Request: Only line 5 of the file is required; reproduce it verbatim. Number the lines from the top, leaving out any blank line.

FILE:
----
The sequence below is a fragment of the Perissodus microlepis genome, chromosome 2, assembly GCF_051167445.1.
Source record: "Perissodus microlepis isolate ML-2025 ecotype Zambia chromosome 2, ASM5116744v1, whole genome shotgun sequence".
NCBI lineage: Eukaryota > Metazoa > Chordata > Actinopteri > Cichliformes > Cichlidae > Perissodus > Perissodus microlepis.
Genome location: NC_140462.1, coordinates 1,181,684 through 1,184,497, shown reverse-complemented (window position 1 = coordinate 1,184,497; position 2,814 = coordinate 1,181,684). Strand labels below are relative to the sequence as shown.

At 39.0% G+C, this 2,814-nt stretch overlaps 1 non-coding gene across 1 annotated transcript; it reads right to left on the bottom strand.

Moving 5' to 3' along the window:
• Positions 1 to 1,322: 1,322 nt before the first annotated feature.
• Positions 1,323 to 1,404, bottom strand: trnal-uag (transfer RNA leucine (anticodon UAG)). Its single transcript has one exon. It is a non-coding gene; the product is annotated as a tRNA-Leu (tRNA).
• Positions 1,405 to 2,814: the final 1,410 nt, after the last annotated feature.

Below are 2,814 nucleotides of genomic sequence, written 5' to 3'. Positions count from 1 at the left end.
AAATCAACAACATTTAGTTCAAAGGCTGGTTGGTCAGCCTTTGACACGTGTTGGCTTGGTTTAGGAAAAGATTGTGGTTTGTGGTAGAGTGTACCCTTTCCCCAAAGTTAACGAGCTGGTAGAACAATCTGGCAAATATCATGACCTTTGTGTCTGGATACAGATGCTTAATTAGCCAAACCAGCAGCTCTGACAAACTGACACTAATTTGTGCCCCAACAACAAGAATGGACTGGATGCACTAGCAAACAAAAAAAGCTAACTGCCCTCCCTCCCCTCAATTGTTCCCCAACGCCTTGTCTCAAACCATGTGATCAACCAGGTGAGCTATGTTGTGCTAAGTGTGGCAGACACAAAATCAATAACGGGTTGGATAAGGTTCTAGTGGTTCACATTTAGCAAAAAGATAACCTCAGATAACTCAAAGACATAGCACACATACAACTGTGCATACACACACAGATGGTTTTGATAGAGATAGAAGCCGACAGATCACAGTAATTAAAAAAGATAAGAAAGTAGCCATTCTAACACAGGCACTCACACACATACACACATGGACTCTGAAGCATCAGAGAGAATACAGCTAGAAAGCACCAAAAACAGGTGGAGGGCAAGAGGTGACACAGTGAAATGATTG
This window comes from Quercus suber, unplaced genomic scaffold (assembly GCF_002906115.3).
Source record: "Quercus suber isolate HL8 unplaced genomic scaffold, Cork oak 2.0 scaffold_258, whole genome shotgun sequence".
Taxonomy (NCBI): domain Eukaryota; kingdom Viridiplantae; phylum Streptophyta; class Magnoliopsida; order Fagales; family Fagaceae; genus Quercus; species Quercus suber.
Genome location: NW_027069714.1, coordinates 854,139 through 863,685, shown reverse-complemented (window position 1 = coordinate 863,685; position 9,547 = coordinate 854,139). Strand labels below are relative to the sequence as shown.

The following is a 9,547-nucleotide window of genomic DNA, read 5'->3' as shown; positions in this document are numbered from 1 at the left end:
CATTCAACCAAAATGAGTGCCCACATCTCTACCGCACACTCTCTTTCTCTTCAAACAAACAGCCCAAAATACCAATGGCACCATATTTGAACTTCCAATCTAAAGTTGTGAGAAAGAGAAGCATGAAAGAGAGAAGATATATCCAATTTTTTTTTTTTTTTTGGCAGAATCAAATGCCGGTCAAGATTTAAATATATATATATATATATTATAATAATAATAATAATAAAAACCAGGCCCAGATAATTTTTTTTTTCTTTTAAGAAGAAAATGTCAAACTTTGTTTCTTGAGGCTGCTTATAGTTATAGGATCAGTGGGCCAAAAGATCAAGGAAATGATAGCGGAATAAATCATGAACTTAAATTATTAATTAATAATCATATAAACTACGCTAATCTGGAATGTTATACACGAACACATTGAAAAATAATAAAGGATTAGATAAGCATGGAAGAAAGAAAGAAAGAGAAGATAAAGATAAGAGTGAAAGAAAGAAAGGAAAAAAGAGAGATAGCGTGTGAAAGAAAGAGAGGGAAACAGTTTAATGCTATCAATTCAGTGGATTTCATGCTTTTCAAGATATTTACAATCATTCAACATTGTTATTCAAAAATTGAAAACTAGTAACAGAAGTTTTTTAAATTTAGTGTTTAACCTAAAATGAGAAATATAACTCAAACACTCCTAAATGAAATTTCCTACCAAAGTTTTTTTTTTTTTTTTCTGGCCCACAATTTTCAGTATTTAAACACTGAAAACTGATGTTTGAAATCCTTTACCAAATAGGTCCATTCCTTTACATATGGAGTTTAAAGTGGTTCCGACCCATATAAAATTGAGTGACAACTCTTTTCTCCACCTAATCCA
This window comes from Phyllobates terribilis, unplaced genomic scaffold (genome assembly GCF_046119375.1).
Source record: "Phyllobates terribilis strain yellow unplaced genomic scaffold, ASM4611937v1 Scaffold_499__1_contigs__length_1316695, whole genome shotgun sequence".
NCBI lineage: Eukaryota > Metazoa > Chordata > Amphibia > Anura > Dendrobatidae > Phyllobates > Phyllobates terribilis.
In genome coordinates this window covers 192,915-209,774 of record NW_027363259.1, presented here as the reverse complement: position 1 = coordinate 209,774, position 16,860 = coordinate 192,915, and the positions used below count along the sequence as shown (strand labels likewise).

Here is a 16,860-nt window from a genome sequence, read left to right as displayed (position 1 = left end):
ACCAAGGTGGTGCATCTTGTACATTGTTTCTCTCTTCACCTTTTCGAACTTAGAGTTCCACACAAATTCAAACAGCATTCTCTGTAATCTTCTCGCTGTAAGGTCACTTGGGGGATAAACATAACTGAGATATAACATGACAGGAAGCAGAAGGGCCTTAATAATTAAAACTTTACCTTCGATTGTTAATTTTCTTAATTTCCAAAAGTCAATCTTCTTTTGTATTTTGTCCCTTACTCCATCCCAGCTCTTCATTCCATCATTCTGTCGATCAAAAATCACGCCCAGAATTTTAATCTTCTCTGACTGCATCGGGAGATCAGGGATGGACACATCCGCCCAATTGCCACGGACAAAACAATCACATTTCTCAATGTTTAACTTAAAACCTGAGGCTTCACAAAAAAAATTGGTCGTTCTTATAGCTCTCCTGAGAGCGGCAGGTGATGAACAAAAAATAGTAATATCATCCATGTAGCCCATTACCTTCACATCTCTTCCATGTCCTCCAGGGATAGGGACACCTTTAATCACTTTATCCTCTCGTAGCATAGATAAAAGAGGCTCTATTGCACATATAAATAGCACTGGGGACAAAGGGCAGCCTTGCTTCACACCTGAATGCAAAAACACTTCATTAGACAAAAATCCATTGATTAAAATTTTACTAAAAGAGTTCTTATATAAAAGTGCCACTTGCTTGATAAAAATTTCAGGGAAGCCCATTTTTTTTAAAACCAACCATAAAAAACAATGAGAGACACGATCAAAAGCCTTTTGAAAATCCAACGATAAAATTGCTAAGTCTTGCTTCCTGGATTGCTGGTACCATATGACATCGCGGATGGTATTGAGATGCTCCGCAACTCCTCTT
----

At 39.0% G+C, this 2,814-nt stretch overlaps 1 non-coding gene across 1 annotated transcript; it reads right to left on the bottom strand.